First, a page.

Tag Archives: translation

The translator and the Internet

translation and the internetOnce upon a time, dictionaries and perhaps typewriters were translator’s best friends. Today, however, the work of a translator doesn’t seem possible without a computer and Internet access. In today’s world, the Internet is the primary source which the translators use when completing their tasks. The net is full of various dictionaries on an unthinkable amount of subjects; however, there’s a lot more to translators’ resources. In this age of information, the Internet as such can be considered as a rich source of linguistic information. There is no doubt that the Internet is one of the greatest inventions of the 20th century. Not only did it facilitate our access to information, but it also provided the opportunity for global cooperation.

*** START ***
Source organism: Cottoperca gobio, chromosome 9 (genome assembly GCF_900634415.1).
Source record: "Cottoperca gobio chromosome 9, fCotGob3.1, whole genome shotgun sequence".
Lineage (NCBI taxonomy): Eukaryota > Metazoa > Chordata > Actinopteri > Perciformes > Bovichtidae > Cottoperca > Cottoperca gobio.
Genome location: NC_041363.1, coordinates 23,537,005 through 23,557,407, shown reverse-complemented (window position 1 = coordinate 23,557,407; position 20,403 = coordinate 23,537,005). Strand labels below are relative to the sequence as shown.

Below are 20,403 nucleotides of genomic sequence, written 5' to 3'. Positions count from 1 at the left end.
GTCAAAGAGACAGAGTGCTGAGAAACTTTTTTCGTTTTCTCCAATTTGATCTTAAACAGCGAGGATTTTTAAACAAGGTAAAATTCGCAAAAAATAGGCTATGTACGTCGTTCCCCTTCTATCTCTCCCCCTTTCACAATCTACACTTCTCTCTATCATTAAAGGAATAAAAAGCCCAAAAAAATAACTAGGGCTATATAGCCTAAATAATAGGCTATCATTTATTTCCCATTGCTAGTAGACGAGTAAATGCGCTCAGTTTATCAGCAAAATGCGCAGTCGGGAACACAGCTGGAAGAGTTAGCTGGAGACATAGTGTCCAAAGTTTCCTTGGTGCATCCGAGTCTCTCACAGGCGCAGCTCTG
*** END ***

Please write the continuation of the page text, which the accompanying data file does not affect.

So what can the Internet offer to a translator?

  1. Online dictionaries, glossaries and banks of terms.

There are many free dictionaries, glossaries and banks of terms which can be easily accessed from any corner of the planet. The Internet can be considered a huge library which provides dictionaries and glossaries of terms from all kinds of fields on various languages. And yet, they’re accessible to anyone, irrespective of where they are. In the past, a translator had to leave their warm house (or office) or spend a large sum of money in order to obtain what today is literally at our fingertips.

  1. Internet as a means of communication